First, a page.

Commonwealth Bank has unveiled a slight increase in cash net profit for the first half of the 2019 financial year to $4.676 billion as the group accelerates its transformation into a digitally-focused and more customer-orientated business.
The group saw income growth in its core franchises of home lending, volumes up 4% and business lending, ahead by 5%. The result covers the six months to 31 December 2018 with the cash profit reflecting a good underlying performance of its core continuing operations including an 8% increase in transaction deposits. CBA also achieved strong organic capital generation.
The continuing cash profit – which is the measure of the performance of the underlying businesses that make up the future of the company – was up 1.7 per cent on the prior corresponding period. That was achieved despite a 4 basis point decline in net interest margin 1H19 on 2H18, a result of higher funding costs and home loan switching.
The half year profit figure was also struck against a small decrease in operating income, down $235 million or 1.9%, to $12.4 billion, with the effects felt of the lower net interest margin, a reduction in markets and fee income and the impact of weather events on insurance earnings.
Operating expenses were 3.1% lower at $5.29 billion, with elevated risk, compliance and remediation costs offset by prior corresponding period one-offs.
The fall in operating expenses translated to a cost-to-income ratio of 42.6%, an improvement of 60 basis points over the prior corresponding period. The company is targeting a lower absolute cost base and a cost-to-income ratio below 40% as part of its transformation agenda.
Loan impairment expenses were also 3% lower year-on-year at $577 million in a reflection of the good credit quality of the group’s overall loan book.
Earnings continued to be driven by the group’s main operations, Retail Banking Services with a $2.23 billion contribution. But that was down 10% on December 2017 primarily due to lower home lending margins as a result of higher funding costs, switching and competition.
Business and Private Banking turned in earnings of $1.4 billion, down 3%, Institutional Banking and Markets $580 million lower by 5% as it optimised its portfolio while New Zealand contributed a 12 per cent increase at $539 million.
Announcing the result on 6 February, CEO Matt Comyn said: “CBA continued to deliver strong core business outcomes in a challenging period. The highlights included robust transaction deposit growth and strengthened balance sheet resilience with the Bank now above ‘unquestionably strong’ capital requirements.
“We maintained our focus on being best in digital and achieved leading rankings for the CommBank mobile banking app and for digital customer advocacy. We are also on track to deliver a more focused portfolio of business in line with our competitive advantages.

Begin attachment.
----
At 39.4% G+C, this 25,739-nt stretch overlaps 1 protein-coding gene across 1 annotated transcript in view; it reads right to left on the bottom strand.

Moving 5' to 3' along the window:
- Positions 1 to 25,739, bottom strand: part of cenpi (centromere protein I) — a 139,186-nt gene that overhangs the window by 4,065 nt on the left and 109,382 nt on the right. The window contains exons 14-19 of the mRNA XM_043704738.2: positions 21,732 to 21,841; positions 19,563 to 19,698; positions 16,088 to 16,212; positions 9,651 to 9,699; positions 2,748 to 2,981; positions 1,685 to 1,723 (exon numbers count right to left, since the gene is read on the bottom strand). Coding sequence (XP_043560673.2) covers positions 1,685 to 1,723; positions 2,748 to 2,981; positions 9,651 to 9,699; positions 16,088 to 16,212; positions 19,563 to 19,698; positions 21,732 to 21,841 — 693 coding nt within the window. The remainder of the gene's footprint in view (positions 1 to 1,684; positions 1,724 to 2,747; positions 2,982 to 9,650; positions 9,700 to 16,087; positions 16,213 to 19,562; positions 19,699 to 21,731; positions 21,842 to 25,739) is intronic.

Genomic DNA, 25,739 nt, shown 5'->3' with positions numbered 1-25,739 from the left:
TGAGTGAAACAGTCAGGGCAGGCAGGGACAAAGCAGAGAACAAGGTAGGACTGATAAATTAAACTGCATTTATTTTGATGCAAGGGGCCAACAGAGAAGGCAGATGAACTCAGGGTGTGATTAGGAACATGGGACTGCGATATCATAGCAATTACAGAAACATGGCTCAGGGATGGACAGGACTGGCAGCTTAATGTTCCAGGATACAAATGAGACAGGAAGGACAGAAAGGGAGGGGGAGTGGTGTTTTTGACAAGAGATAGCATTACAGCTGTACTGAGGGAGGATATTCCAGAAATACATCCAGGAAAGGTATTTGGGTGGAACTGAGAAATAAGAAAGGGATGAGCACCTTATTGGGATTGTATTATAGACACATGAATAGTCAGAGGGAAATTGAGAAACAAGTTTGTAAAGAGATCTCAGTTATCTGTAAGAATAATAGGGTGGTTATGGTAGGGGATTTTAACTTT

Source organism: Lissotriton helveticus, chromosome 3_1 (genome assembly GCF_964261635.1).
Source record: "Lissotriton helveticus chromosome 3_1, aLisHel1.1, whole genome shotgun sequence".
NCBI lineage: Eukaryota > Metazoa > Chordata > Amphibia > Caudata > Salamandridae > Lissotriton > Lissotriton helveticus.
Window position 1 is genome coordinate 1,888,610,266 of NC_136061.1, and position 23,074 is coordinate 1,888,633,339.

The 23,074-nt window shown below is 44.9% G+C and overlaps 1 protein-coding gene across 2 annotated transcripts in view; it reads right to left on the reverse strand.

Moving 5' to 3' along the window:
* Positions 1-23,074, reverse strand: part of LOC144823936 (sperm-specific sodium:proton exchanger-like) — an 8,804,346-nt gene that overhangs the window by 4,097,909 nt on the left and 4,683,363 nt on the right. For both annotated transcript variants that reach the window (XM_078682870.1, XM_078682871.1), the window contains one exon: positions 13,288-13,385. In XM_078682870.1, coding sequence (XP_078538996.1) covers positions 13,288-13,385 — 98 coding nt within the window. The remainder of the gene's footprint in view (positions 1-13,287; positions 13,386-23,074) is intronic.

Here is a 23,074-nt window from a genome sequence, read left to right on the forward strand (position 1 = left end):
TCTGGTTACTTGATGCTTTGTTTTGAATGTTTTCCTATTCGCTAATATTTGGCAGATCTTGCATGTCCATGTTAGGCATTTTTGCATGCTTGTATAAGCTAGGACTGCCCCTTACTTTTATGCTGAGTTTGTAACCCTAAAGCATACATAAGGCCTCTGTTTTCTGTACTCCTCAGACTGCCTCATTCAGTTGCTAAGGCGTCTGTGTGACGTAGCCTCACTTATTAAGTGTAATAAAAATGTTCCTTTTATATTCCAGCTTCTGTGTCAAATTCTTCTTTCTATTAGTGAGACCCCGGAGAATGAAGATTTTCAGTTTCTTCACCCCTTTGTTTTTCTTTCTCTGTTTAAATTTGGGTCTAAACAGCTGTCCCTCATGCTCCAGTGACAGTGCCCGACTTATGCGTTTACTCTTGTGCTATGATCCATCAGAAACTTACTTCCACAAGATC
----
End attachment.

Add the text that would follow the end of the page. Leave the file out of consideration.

“Our transformation to be a simpler, better bank is well underway. There is a lot of work to do but we will continue to take action to address issues, earn trust and be a better bank for our customers, as we strengthen risk management, invest in core business growth, and deliver long-term sustainable returns for shareholders.”
Around 95 per cent of group profit was generated by the core banking businesses. Businesses listed as discontinued operations – and therefore excluded from the ongoing cash profit figure for accounting reasons – include the Australian, New Zealand, Chinese and Indonesian life insurance businesses, asset manager CFSGAM, and South African banking arm TymeDigital.
The continuing cash profit outcome represented a return on equity of 13.8%, down 40 basis points in the reporting period from 14.2%, and earnings per share of 265.2 cents, up slightly by 0.9c.
Shareholders will receive the same interim dividend payment as last time after the Board declared a fully-franked interim dividend of $2 a share, which is a payout ratio of 74.3% of cash net profit after tax. The dividend will be paid on 28 March 2019. The Dividend Reinvestment Plan is anticipated to be satisfied by an on-market purchase of shares.
The group will also pay tax of $1.9 billion, which is equivalent to an effective tax rate of 28.5%.
The first half of FY19 was also notable for good organic capital generation which increased the group’s Common Equity Tier 1 (CET1) capital ratio to 10.8%, up 70 basis points on June 2018. That placed the bank above the Australian Prudential Regulatory Authority’s “unquestionably strong” average benchmark of 10.5%.
Using internationally comparable standards, CBA has a CET1 capital ratio of 16.5%, one of the strongest amongst its global peers. The CET1 capital ratio is expected to be further boosted in the coming period by the sales of the life and asset management businesses which are expected to add approximately 120 basis points of CET1.
CBA CEO Matt Comyn image courtesy AAP, not for download or reproduction